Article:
Final Remarks

  • John M. Howie
Part of the Springer Undergraduate Mathematics Series book series (SUMS)

Abstract

The purpose of this very brief final chapter is to make the point that complex analysis is a living topic. The first section describes the Riemann Hypothesis, perhaps the most remarkable unsolved problem in mathematics. Because it requires a great deal of mathematical background even to understand the conjecture, it is not as famous as the Goldbach Conjecture (every even number greater than 2 is the sum of two prime numbers) or the Prime Pairs Conjecture (there are infinitely many pairs (p, q) of prime numbers with q = p + 2) but it is hugely more important than either of these, for a successful proof would have many, many consequences in analysis and number theory.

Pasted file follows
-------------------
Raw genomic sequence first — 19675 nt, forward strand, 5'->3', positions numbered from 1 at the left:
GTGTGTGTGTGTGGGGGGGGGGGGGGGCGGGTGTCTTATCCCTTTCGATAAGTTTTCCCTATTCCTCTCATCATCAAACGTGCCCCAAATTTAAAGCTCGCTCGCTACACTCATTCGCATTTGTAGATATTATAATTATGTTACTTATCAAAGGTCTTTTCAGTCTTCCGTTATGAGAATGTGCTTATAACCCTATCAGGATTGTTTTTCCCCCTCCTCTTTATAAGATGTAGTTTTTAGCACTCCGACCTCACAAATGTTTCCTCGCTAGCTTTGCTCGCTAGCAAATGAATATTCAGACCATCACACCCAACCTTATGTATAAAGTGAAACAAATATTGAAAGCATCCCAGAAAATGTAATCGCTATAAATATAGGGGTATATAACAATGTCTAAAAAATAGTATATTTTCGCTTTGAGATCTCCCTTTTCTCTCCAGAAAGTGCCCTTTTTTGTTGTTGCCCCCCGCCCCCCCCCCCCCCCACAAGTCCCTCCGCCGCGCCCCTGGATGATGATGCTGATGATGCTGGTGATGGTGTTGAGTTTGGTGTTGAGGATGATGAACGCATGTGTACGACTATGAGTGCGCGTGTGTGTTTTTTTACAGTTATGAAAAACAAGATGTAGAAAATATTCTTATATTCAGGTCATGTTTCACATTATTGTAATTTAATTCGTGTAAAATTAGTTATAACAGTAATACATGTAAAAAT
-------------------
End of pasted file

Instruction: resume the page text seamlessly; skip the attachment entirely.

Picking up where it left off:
Keywords

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Notes

  1. 1.
    Godfrey Harold Hardy, 1877–1947.Google Scholar
  2. 2.
    Jacques Salomon Hadamard, 1865–1963.Google Scholar
  3. 3.
    Charles Jean Gustave Nicolas Baron de la Vallée Poussin, 1866–1962.Google Scholar
  4. 4.
    Edward Charles Titchmarsh, 1899–1963.Google Scholar
  5. 5.
    Arthur Cayley, 1821–1895.Google Scholar
  6. 6.
    Isaac Newton, 1643–1727.Google Scholar
  7. 7.
    Gaston Maurice Julia, 1893–1978.Google Scholar
  8. 8.
    Benoit Mandelbrot, 1924–.Google Scholar

Copyright information

© Springer-Verlag London 2003

Authors and Affiliations

  • John M. Howie
    • 1
  1. 1.School of Mathematics and Statistics, Mathematical InstituteUniversity of St AndrewsNorth Haugh, St Andrews, FifeUK

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